The Future CIO: Top Predictions for the Role in Years to Come
The CIO’s role has been evolving for years – today’s CIO looks quite different from yesterday’s CIO and the future CIO will vary even more so.
Historically, the CIO has been responsible for IT services management, maintenance, and delivery. While IT operations still remain a major part of the modern CIOs’ domain, the balance is shifting towards digital strategy, digital innovation, business strategy, and organizational change.
But how long will these trends continue and where will they lead?
According to a report by the consultancy SpencerStuart, there are two schools of thought when it comes to the trajectory of the future CIO:
- Growing technological complexity will increase the need for CIOs with a heavier background in technical specialties and engineering
- People and processes will become more important, so CIOs should be business and consumer-oriented
Naturally, only time will tell what the future holds. Given today’s ubiquity of technology, we can safely assume that IT will play an increasingly central role in business in the years ahead.
Below, we’ll examine how today’s trends will reshape the role of the future CIO.
Predictions for the years ahead
Today’s CIO has become a hybrid role, whose duties include both operational management as well as business strategy.
A report by IDG found that:
- 95% of CIOs say that their role is expanding beyond traditional IT to include other responsibilities, such as cybersecurity and the customer experience
- 46% identify themselves as “transformational” CIOs
- 29% identify themselves as business strategists
- Around a quarter identify as functional CIOs
These statistics paint a clear picture that the CIO’s role is shifting towards one that is strategic and transformational.
IDG is not the only firm that has noticed this trend, however.
Gartner has also pointed out that the CIO’s mandate is widening – and they have also suggested that the COVID-19 pandemic has actually strengthened CIOs’ relationships with the business.
As a result of the pandemic:
- 66% increased strength of the CIO-CEO relationship
- 70% of CIOs are leading high-impact initiatives
- 80% of CIOs are educating other senior stakeholders on the value of IT
- 69% of boards reported accelerating digital business initiatives as a result of the pandemic
- 76% of CIOs saw boosted demand for digital products and services
- 83% expect to see increased demand in 2021
The CIO’s role has been evolving for years and, for many, the COVID-19 pandemic has only accelerated that evolution.
This trend will almost certainly continue for the foreseeable future, so we can make some accurate predictions about what a future-focused CIO should come to expect.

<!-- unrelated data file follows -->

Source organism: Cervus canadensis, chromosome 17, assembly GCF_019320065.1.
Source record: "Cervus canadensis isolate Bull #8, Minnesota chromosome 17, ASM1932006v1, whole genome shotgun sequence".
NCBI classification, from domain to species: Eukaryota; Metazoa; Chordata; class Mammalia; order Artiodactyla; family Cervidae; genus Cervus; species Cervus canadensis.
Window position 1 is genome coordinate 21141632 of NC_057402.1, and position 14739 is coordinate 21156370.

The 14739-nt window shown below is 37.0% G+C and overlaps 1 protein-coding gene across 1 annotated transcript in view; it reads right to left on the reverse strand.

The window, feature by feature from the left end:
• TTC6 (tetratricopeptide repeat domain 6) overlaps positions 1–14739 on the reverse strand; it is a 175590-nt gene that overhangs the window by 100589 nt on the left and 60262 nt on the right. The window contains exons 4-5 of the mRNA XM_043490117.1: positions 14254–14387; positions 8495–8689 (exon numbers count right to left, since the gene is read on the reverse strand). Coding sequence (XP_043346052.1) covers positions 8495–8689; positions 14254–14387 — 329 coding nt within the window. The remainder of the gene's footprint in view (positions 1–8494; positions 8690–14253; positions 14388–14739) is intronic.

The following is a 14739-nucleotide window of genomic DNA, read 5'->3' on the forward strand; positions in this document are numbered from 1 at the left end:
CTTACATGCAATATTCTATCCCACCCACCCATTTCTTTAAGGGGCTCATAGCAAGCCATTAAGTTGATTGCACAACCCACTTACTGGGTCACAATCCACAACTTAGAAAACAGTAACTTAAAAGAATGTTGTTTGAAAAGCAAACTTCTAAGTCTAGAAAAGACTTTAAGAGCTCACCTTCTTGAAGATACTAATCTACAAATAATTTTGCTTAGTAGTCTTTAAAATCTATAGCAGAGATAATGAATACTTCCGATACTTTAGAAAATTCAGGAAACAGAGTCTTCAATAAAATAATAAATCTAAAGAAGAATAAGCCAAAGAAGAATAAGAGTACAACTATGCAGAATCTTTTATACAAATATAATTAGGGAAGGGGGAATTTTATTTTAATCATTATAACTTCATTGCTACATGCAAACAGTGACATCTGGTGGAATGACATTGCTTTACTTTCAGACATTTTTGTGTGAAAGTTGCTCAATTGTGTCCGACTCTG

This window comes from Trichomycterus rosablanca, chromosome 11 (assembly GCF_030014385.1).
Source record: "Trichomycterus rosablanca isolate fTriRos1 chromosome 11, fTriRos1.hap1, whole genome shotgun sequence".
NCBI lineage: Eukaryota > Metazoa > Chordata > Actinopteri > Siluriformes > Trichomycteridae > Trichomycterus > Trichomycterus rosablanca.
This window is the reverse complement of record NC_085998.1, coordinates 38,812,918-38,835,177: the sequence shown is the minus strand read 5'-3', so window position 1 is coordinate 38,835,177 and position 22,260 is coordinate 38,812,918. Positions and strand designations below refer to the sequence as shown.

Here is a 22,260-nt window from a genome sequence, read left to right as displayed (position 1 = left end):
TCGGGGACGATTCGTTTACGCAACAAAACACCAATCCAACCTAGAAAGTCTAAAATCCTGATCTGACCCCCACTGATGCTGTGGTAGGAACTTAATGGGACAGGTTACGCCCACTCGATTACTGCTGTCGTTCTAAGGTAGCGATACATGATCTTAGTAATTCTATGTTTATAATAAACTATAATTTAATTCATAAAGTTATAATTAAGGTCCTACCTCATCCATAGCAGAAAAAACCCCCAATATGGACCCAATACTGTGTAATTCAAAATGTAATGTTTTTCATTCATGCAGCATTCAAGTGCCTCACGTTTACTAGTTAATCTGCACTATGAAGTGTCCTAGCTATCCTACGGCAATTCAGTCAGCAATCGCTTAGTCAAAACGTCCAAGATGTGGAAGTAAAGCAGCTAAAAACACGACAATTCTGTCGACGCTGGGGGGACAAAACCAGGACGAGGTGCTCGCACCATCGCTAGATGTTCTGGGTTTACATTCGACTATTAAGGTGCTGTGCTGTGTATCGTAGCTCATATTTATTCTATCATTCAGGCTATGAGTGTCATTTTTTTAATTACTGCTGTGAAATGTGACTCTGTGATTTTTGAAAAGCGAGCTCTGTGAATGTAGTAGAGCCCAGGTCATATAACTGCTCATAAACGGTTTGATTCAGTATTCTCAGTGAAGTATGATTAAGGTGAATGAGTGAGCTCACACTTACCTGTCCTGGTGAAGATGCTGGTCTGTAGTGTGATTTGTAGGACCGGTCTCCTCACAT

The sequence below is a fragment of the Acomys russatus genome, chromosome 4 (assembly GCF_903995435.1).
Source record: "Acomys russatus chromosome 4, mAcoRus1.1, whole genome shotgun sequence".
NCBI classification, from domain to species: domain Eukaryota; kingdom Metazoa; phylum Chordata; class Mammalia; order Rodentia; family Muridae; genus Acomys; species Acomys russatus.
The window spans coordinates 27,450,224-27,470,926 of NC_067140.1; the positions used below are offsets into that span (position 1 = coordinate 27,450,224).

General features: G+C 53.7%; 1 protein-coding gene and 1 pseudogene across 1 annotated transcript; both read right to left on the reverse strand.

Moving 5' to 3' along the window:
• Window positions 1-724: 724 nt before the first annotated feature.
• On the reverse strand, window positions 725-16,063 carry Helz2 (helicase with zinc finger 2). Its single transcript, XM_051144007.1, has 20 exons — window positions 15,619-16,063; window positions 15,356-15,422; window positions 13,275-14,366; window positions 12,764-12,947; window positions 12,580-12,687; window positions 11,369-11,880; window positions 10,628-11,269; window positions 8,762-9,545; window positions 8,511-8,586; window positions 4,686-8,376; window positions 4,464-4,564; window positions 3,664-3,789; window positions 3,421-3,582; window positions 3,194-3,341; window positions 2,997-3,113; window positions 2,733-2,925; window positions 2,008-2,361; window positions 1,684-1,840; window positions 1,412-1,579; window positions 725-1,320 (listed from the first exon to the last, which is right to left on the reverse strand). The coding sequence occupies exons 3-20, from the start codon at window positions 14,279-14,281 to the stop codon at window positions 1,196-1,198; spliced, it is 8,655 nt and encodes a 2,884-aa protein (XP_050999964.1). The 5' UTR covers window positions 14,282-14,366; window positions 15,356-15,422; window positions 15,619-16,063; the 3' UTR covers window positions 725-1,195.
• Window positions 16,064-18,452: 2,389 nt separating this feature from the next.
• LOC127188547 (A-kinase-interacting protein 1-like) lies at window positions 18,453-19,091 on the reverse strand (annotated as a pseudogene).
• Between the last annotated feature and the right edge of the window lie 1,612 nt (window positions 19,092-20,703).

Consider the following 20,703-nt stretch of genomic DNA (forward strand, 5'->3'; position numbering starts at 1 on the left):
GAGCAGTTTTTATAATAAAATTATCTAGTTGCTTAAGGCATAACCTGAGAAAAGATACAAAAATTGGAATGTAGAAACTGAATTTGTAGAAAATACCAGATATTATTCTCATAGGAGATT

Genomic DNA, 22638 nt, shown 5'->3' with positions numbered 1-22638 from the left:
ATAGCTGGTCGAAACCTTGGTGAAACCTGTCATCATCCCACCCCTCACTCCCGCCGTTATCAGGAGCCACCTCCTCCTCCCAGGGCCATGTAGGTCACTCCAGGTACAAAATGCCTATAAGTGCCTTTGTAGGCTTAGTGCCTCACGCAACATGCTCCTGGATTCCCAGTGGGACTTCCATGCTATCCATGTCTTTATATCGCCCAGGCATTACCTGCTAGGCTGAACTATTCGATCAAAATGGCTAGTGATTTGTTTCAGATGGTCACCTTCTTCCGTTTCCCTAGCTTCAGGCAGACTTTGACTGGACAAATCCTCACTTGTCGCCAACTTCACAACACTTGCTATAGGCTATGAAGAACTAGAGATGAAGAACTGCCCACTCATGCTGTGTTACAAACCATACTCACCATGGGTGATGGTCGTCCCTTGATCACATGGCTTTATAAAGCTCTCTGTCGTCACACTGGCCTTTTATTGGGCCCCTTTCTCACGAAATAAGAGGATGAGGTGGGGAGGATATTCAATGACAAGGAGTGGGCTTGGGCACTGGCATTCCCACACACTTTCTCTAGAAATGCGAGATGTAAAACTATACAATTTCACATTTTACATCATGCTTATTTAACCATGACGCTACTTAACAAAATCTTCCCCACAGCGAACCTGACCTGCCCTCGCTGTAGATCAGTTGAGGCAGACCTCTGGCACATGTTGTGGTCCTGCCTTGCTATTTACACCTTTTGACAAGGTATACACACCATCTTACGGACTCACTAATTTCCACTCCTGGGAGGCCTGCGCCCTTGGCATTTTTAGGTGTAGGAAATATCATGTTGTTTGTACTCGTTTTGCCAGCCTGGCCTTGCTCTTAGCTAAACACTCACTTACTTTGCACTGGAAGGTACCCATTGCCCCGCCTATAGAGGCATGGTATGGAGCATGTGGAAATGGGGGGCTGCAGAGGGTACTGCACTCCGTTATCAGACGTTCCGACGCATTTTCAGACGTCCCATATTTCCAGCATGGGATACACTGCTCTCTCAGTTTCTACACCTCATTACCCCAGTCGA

Here are a few hats that CIOs will likely begin to wear as we progress into the next decade:
CIO as innovator-in-chief and strategist
These statistics reveal a trend that has been ongoing for quite some time, and since the digital revolution is not slowing down, we can assume that the trend will continue.
As both digital strategists and business strategists, CIOs are being called upon to perform a number of tasks:
- Designing digital transformation strategies and digital business strategies
- Implementing and leading digital initiatives
- Collaborating with other departments on customer initiatives
- Leading efforts designed to boost digital resiliency
In short, today’s CIOs are being called upon to spearhead innovative digital efforts that help their organizations stay competitive and successful in the marketplace.
Since the digital revolution is far from over, so we can fully expect CIOs to take on more strategic responsibilities.
CIO as a change manager
Change management is the discipline dedicated to designing, coordinating, and executing organizational change projects. Since so many of today’s business transformations are digital in nature, it should come as no surprise that CIOs often take a leading role.
Since CIOs are so intimately involved with digitally-driven change projects, they may be required to lead or assist with endeavors such as:
- Creating and maintaining employee training and upskilling efforts
- Driving organizational culture change programs
- Digitizing the employee experience
- Designing and upgrading the digital workplace
In some organizations, change management professionals will oversee the implementation of these types of programs.
In others, CIOs themselves may be required to implement and manage the programs. In such cases, is crucial for CIOs to understand change management best practices, strategies, models, and principles.
CIO as a leader
As CIOs transition to a new, expanded role in the C-suite, they must also be ready to expand their skills and abilities. Though the CIO of yesteryear focused mostly on IT operations, as mentioned above, the CIO of today and tomorrow will need to develop strong skills as a leader.
Among other things, the future CIO will be expected to possess:
- Strong interpersonal “soft skills”
- Leadership and managerial skills
- Negotiation and persuasion skills
- Project management skills
CIOs should be able to operate both as IT specialists and business leaders – and, as we saw above, as business strategists.
Technical expertise will undoubtedly still be essential for the future CIO. However, the more well-rounded the skill set, the more successful they will be at leading their organization.